“This isn’t just good business,” Krzanich said. “It’s the right thing to do.”


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Moving the Diversity Needle at Google

Certainly, on one level, the news coming out of Google on Wednesday that the Mountain View, Calif., company still has a long way to go as far as diversity and inclusion are concerned was hardly surprising. Like a lot of Silicon Valley companies, because of the nature of its business, 478279605you’d expect Google might struggle on this front.

But it’s at least refreshing to see Google’s Senior Vice President of People Operations Laszlo Bock go public with the company’s diversity data, something I’m told is somewhat rare in the ever-secretive Valley.

In case you missed it, here’s what Bock posted on his blog

We’ve always been reluctant to publish numbers about the diversity of our workforce at Google. We now realize we were wrong, and that it’s time to be candid about the issues. Put simply, Google is not where we want to be when it comes to diversity, and it’s hard to address these kinds of challenges if you’re not prepared to discuss them openly … .”

Globally, Bock reports, Google’s workforce consists of 70 percent men and 30 percent women; while in the United States, only 2 percent of its workforce are black and 3 percent are Hispanic. (It should be noted, though, that 30 percent are Asian while 61 percent are white.)

In terms of leadership, the ethnicity numbers were even less diverse, with 72 percent of the executives being white, 23 percent Asian, 2 percent black and 1 percent Hispanic.

In his blog post, Bock continues …

There are lots of reasons why technology companies like Google struggle to recruit and retain women and minorities. For example, women earn roughly 18 percent of all computer-science degrees in the United States. Blacks and Hispanics make up under 10 percent of U.S. college grads and collect fewer than 5 percent of degrees in CS majors, respectively. So we’ve invested a lot of time and energy in education. Among other things, since 2010, we’ve given more than $40 million to organizations working to bring computer-science education to women and girls. And we’ve been working with historically black colleges and universities to elevate coursework and attendance in computer science. For example, this year, Google engineer Charles Pratt was in-residence at Howard University, where he revamped the school’s Intro to CS curriculum. But we’re the first to admit that Google is miles from where we want to be … .”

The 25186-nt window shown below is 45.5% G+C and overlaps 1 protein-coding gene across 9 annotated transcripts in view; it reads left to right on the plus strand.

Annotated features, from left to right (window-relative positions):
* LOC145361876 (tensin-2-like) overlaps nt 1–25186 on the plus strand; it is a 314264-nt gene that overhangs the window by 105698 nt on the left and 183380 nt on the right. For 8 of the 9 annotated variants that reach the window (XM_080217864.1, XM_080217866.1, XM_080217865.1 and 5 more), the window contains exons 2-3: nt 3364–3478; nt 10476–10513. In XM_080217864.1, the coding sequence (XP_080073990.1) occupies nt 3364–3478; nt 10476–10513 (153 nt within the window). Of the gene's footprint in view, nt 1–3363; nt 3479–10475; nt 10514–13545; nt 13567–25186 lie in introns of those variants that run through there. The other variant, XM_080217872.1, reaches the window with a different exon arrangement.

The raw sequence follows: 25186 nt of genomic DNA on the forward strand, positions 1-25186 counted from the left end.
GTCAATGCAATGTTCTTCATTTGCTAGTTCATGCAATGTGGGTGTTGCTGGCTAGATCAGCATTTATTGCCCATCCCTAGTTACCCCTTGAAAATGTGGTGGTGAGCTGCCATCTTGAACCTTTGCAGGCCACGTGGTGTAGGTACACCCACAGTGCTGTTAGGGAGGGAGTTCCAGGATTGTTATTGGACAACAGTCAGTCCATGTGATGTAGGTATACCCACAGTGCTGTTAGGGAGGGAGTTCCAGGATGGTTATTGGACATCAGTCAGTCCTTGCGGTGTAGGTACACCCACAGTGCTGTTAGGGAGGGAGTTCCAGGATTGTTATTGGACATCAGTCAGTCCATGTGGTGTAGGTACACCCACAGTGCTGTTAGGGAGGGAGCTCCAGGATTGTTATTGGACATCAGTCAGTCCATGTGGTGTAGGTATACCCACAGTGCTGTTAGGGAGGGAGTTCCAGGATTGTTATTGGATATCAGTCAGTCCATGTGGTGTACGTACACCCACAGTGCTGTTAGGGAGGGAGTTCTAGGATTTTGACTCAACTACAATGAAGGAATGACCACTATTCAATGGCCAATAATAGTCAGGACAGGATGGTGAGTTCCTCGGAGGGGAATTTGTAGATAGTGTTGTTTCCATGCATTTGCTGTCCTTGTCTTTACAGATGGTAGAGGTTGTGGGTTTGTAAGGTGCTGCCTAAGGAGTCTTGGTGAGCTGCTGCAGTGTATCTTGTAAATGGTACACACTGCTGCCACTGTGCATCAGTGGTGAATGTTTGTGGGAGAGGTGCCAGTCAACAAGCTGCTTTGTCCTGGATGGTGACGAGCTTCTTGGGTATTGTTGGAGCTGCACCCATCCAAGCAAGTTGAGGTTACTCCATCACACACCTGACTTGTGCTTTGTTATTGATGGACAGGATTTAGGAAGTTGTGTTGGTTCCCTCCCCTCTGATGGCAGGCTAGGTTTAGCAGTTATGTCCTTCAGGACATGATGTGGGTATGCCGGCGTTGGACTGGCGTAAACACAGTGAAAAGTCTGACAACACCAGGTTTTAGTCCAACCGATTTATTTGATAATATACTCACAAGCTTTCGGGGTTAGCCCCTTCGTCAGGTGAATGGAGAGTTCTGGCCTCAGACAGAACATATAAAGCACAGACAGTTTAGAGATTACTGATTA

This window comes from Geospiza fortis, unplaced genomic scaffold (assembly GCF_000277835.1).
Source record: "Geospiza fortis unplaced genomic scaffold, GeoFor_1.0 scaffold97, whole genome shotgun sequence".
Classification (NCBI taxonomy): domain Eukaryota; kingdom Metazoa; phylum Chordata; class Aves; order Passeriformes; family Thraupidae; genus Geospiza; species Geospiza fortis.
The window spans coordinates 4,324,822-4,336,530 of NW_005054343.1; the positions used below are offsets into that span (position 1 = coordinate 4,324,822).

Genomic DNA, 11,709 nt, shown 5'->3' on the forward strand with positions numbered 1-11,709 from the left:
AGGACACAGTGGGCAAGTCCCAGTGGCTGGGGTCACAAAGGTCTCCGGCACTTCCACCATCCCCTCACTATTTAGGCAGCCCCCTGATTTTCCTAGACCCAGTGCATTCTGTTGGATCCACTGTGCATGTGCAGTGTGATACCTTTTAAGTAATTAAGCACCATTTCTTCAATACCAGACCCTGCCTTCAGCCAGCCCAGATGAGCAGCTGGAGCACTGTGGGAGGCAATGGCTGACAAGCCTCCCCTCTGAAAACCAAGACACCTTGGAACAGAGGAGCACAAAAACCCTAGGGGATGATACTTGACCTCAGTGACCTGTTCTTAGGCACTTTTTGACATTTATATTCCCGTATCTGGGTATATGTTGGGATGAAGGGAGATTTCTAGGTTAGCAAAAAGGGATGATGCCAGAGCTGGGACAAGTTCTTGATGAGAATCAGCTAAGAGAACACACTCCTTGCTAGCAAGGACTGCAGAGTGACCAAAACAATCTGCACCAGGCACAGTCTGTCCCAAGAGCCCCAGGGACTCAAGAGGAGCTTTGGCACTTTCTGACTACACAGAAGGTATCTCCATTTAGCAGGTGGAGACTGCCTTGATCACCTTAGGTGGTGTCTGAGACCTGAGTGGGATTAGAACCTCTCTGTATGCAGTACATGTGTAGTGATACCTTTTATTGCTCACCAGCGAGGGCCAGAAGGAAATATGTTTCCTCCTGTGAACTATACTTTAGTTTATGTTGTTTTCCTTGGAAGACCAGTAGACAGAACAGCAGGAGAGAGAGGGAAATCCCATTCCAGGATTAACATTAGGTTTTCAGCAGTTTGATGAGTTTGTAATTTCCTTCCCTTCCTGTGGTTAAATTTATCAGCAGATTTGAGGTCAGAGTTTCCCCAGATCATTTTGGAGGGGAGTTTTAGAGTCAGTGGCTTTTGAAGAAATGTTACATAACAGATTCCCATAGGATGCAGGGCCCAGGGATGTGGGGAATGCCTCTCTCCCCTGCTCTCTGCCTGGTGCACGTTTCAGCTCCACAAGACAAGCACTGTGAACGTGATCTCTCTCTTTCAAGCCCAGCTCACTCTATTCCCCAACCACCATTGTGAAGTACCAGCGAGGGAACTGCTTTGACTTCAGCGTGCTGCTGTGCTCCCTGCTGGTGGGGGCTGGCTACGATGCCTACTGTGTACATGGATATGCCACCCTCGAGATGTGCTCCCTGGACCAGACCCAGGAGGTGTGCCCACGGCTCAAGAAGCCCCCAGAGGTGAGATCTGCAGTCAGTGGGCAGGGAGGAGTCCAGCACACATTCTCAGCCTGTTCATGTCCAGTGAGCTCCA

I asked Daniel S. Guillory, CEO of Innovations International, a consultancy based in San Francisco with expertise in the areas of diversity and inclusion, if the Google figures were in line with what’s happening at other tech companies in the Valley.

“I’d say they’re pretty close,” Guillory said. “Perhaps you’ll find more diversity at companies that have been at it longer [such as Intel and HP] and have a culture established for a longer period of time, but as far as newer companies are concerned, I would think these figures are somewhat similar.”

Guillory’s advice to companies in the Valley struggling with this issue …

First, he said, look at where you recruit. “A lot of times, organizations will recruit from certain schools, so the first thing I would say is to broaden where you do your recruiting,”  he says. “Taking the top 10 percent of students from Stanford is one approach, but recruiting someone who’s in the 1 percent from a university somewhere else, one that might not be considered a top-tier school, gives you the opportunity to find [top talent as well].”

The other thing, Guillory continues, is to create an inclusive culture. It’s one thing to recruit talent, he says, but it’s equally important to create a culture that truly values and integrates the contributions of people who are different.

Of course, whether Google can make greater strides in improving the diversity of its workforce in the coming years remains to be seen. But it’s nonetheless good to see Bock and Google take a meaningful step in that direction by being candid about where things stand today.

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Prayer Rooms as a Perk?

prayerTech companies have long set the standard for unique on-site amenities, from free haircuts and laundry service to regular massage days and rock-climbing walls.

Could prayer rooms be the next perquisite that employers in Silicon Valley and beyond put in place to help recruit and keep top-notch talent?

They just might be, if a recent article appearing in Crain’s Chicago Business is any indication.

Earlier this week, Crain’s highlighted a few tech firms adding spaces dedicated to prayer and meditation, meaning that “religious employees no longer have to use conference rooms or other shared spaces—sometimes uncomfortably—for daily prayers.”

The rooms, the article notes, “can be a tool for attracting and retaining talent, proof that the boss welcomes Muslims and other people of faith,” not to mention “another way that tech companies disrupt the traditional office, like informal dress and flexible hours.”